By 2035, falling satellites will kill or injure someone every two years, says FAA

According to a new report by the U.S. Federal Aviation Administration (FAA), someone could soon be at risk of dying or being injured by a falling satellite every other year. The report, commissioned by the FAA, states that if SpaceX continues to launch satellites as planned, approximately 28,000 pieces of satellite debris will enter the atmosphere every year by 2035. Among them, the probability that the satellite debris will not be completely burned during the fall and cause injury or death to people on the ground is 0.6 per year. This means it would happen once every two years. The report also highlights the increasing risk of falling debris from the rise in launches needed to deploy and sustain large Low Earth Orbit (LEO) constellations.

Satellites
“Fengyun-4 Weather Satellite”

The report also stated that the debris of the fallen satellite may even pose a threat to aircraft. By 2035, the annual probability of an aircraft being shot down by satellite debris will be 0.0007. In this article, we will discuss the FAA report in detail, including the risks posed by falling satellites, the causes of these risks, and the potential solutions to mitigate them.

Need for the report

The FAA expressed worry about the level of space debris. In recent years, brands such as SpaceX have been launching more satellites into space each year. Experts warn that the rate of these launches could lead to the risk of collisions both in space and on the ground. The report, which aims to assess the risks posed by falling space debris, also suggests some dangers could be reduced through greater regulation.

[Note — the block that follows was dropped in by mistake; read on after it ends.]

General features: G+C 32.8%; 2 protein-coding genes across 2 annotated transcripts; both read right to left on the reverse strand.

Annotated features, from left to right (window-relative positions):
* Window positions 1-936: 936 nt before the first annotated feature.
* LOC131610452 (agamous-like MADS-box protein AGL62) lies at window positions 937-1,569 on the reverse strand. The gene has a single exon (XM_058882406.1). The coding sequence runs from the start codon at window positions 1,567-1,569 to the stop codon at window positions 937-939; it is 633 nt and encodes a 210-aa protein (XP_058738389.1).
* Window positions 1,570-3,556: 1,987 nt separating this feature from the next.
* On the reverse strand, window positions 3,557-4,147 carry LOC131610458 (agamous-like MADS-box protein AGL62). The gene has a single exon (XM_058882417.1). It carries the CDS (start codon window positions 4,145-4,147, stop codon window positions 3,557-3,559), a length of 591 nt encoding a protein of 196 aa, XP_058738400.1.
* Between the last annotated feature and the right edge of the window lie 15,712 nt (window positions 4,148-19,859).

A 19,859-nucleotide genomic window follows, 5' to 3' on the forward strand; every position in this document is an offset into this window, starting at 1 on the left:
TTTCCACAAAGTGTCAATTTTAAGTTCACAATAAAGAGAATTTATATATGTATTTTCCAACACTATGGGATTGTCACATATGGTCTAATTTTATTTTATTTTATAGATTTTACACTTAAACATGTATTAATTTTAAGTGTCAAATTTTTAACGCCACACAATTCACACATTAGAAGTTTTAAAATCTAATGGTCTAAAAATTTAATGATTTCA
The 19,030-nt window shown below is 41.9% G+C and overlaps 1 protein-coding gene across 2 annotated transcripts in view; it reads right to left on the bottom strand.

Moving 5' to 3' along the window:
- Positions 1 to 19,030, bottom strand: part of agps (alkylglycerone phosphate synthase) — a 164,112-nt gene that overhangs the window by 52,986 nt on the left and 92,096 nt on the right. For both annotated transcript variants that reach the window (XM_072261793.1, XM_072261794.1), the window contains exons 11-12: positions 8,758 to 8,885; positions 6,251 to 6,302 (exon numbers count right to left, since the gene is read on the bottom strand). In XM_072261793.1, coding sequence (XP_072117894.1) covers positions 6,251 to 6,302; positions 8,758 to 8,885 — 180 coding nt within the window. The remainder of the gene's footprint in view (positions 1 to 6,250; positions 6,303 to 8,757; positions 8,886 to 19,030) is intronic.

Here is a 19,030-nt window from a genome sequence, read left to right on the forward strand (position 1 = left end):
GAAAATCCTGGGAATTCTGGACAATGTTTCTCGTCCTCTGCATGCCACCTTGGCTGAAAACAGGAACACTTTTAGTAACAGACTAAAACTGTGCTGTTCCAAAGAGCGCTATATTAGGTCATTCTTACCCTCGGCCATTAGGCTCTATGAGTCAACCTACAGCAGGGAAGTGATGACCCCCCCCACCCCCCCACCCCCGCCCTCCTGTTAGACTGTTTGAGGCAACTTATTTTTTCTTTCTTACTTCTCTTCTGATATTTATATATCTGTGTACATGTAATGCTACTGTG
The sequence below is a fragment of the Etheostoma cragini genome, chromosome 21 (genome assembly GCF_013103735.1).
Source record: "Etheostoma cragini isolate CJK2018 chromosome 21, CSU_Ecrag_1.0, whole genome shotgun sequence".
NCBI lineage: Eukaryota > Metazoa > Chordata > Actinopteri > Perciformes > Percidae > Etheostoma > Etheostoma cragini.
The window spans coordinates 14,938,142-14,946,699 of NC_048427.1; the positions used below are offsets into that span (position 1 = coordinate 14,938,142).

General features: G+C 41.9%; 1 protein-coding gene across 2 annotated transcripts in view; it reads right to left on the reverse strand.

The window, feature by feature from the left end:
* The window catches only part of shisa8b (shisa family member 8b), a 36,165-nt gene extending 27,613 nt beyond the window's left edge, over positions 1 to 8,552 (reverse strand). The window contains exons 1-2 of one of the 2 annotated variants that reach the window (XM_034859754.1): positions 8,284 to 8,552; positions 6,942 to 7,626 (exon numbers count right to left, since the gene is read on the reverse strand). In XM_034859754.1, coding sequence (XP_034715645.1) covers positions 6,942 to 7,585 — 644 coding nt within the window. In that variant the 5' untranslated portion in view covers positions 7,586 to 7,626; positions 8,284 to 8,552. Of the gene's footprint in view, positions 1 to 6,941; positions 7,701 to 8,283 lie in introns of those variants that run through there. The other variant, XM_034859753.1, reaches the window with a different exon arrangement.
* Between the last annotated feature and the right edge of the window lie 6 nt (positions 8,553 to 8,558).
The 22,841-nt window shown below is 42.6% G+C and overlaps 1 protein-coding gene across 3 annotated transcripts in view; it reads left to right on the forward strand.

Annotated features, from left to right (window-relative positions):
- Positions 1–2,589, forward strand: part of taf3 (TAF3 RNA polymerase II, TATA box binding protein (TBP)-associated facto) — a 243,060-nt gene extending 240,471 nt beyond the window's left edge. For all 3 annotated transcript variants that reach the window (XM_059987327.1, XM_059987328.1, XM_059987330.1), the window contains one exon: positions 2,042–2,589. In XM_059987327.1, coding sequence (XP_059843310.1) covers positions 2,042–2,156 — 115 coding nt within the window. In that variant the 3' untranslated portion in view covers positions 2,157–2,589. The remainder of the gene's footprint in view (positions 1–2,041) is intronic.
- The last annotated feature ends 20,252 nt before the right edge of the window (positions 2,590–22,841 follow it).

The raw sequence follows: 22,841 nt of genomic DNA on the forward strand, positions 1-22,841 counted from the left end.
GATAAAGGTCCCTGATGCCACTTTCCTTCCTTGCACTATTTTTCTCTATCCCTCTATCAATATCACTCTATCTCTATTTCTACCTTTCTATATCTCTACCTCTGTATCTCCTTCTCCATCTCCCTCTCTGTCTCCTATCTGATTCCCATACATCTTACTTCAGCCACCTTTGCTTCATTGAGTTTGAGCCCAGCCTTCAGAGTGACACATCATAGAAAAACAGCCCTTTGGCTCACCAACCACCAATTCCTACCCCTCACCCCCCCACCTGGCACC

It further pointed out that, like many problems in space, the world currently lacks global solutions to space debris, new satellites and the dangers these objects may cause.

Elon Musk’s SpaceX already has plans to launch a constellation of satellites, which necessitated the need for this report. The company has already launched 5,000 such satellites and plans to significantly increase the number of launches. The FAA report claims that SpaceX accounts for more than 85% of the risk of threats to people on the ground. However, the report did not take into account other satellite networks planned to be launched by other countries.

SpaceX, for its part, said the analysis used to calculate the figure was “seriously flawed”. The company claims that it is based on incorrect assumptions about the danger to its satellites. David Goldstein, the company’s chief engineer, said in a letter to the FAA that the likelihood of the company’s satellites burning up upon entry into the atmosphere is higher than assumed in the report.

SpaceX Starlink Internet satellites

Gizchina News of the week

Risks Posed by Falling Satellites

The FAA report warns that falling debris from U.S.-licensed constellations in LEO could injure or kill someone every two years. This will only happen if they continue to deploy as planned. The report states that by 2035, the total number of hazardous fragments surviving reentries each year is expected to reach 28,000, and the casualty expectation, the number of individuals on the ground predicted to be injured or killed by debris surviving the reentries of satellites being disposed of these constellations, would be 0.6 per year. This means that one person on the planet would be expected to be injured or killed by falling debris every two years.